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Can commercial fisherman keep fish for themselves?

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  • Can commercial fisherman keep fish for themselves?

    I had an interesting conversation today, one which, due to the small size of Alaskan communities, I'm going to have to be vague about, but here goes:

    I found out a Copper River commercial fisherman had brought in almost 1,000lbs of beautiful but not so plentiful Copper River kings that he had caught in his commercial nets to be processed for himself. My first thought, as someone who doesn't get to keep even 1 lb of Copper River king that I might catch in either the sport or personal use fishery, was outrage.

    Is this legal? Can the commercial fisherman pick and choose what they keep themselves and what to sell? That seems counter-intuitive to the whole division between commercial and personal use, but it seems they can do whatever the heck they want. It's also a bit sickening when there is such a lack of in-river fish that the king fishery is totally shut down.

    Someone in the know please clarify before I march down to F&G and say something that might be way off-base.

    Thanks!

    (BTW, I have nothing against the commercial fisherman making a living....but I do have something against them stocking their freezers and smokers under the guise of commercial fishing. Keep it fair...if you want it for the freezer, take the time off work like the rest of us and get it the same way we do.)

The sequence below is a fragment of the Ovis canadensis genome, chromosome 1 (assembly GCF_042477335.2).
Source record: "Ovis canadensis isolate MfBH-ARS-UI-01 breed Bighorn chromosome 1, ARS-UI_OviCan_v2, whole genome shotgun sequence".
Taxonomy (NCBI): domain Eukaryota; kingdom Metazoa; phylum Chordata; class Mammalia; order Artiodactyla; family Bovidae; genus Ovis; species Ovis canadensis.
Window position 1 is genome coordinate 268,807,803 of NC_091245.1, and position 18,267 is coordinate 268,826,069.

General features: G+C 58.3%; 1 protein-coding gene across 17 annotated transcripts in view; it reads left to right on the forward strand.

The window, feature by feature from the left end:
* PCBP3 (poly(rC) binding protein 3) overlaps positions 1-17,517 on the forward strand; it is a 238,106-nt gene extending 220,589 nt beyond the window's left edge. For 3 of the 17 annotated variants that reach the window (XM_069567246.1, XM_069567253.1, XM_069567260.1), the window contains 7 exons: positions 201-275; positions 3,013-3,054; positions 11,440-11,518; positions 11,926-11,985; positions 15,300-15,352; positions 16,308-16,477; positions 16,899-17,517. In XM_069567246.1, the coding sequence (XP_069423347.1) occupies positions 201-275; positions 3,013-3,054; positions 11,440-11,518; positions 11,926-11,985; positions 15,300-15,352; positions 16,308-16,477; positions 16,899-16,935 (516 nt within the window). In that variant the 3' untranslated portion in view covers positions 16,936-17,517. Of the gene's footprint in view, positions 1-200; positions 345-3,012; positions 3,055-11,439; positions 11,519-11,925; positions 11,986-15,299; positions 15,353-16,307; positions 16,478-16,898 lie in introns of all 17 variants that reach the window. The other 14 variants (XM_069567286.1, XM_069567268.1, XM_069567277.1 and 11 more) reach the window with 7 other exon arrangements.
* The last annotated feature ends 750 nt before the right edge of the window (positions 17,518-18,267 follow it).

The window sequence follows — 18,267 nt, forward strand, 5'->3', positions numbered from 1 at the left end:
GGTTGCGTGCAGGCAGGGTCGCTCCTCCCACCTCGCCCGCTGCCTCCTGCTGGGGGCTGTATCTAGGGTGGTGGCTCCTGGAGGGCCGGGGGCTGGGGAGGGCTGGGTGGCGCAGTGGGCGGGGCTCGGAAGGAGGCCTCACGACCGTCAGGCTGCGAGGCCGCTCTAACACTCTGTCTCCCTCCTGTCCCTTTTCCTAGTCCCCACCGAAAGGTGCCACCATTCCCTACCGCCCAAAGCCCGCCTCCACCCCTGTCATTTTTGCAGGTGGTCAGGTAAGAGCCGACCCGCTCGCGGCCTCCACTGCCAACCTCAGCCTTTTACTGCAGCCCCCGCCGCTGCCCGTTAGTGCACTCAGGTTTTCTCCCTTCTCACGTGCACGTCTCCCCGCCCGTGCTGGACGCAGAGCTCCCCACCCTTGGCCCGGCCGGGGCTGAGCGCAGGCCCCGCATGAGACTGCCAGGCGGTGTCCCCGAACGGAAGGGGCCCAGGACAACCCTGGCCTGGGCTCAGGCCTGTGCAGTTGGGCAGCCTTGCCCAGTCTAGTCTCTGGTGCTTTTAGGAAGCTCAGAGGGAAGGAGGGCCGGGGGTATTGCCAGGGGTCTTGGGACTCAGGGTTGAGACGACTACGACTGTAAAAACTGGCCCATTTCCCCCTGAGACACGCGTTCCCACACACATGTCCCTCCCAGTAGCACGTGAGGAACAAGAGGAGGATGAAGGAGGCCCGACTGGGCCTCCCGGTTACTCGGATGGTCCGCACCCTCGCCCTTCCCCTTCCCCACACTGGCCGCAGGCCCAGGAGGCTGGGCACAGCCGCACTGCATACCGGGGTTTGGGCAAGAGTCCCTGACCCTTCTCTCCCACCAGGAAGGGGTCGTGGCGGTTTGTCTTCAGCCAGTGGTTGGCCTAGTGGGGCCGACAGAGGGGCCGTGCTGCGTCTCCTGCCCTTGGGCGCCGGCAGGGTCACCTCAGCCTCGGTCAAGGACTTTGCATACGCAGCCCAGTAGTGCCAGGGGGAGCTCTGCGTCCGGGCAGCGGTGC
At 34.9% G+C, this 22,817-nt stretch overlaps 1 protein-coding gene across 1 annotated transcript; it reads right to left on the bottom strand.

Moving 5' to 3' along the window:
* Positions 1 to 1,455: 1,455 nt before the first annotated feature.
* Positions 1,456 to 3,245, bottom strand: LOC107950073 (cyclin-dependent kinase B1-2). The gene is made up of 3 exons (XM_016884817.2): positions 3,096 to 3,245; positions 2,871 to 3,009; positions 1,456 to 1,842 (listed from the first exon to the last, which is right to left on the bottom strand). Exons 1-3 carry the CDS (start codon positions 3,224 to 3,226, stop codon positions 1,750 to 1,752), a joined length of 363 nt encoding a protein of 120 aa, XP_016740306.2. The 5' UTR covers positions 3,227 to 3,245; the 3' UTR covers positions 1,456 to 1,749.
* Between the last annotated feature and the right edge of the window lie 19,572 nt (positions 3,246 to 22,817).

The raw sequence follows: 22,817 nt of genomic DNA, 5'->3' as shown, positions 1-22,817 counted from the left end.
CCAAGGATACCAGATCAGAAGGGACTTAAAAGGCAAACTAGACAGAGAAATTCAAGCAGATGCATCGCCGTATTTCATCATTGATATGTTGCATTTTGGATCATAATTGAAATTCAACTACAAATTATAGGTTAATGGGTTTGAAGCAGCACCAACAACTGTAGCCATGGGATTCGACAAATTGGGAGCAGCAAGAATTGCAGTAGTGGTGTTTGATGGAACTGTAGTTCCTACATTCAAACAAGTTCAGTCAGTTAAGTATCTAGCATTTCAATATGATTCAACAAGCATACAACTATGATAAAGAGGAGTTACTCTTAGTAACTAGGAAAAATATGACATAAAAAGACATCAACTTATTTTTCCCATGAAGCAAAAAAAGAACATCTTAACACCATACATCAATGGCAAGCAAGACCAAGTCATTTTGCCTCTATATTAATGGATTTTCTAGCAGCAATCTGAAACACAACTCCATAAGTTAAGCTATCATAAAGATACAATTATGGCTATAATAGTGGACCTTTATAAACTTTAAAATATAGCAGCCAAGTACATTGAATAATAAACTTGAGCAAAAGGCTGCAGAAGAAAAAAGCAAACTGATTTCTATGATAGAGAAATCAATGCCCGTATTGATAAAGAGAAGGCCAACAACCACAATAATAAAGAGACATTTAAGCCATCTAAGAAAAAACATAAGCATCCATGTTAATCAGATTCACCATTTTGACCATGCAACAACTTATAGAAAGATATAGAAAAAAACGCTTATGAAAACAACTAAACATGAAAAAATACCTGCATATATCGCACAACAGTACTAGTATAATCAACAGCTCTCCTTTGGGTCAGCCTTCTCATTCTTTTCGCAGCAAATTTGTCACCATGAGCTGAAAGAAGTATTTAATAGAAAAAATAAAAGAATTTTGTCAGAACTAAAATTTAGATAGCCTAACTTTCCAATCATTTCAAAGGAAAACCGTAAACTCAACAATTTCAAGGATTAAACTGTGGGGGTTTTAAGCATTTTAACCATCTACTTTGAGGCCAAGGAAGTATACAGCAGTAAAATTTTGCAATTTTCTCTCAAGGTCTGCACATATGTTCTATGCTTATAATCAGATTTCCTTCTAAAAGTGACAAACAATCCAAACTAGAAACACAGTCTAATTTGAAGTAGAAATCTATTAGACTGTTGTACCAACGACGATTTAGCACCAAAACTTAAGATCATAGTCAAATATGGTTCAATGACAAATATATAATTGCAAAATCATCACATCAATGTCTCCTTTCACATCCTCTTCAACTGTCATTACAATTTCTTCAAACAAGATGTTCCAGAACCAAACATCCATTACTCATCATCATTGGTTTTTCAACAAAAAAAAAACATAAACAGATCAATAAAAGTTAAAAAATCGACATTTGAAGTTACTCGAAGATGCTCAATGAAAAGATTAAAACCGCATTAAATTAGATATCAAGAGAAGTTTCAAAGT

• #2
    Why does he have to sell them? It's his loss financially if he doesn't get paid for them
    Responsible Conservation > Political Allocation

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    • #3
      Because that's the eliciting of commercial fishing...

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      • #4
        Stupid phone... That's the definition of commercial fishing. It's also how fisheries mangers track what's caught. By your reasoning, I could commercial fish, keep them all to myself, and all of those fish would be unaccounted for.

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        • #5
          Yes, commercial fishermen can keep fish (it's known as home pack), but the fish are all weighed and accounted for. If in a quota-based fishery, such fish count against their quota. And yes, keeping such fish comes at a financial loss.

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          • #6
            By a permit and get after it
            Responsible Conservation > Political Allocation

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            • #7
              Originally posted by Brian M View Post
              Yes, commercial fishermen can keep fish (it's known as home pack), but the fish are all weighed and accounted for. If in a quota-based fishery, such fish count against their quota. And yes, keeping such fish comes at a financial loss.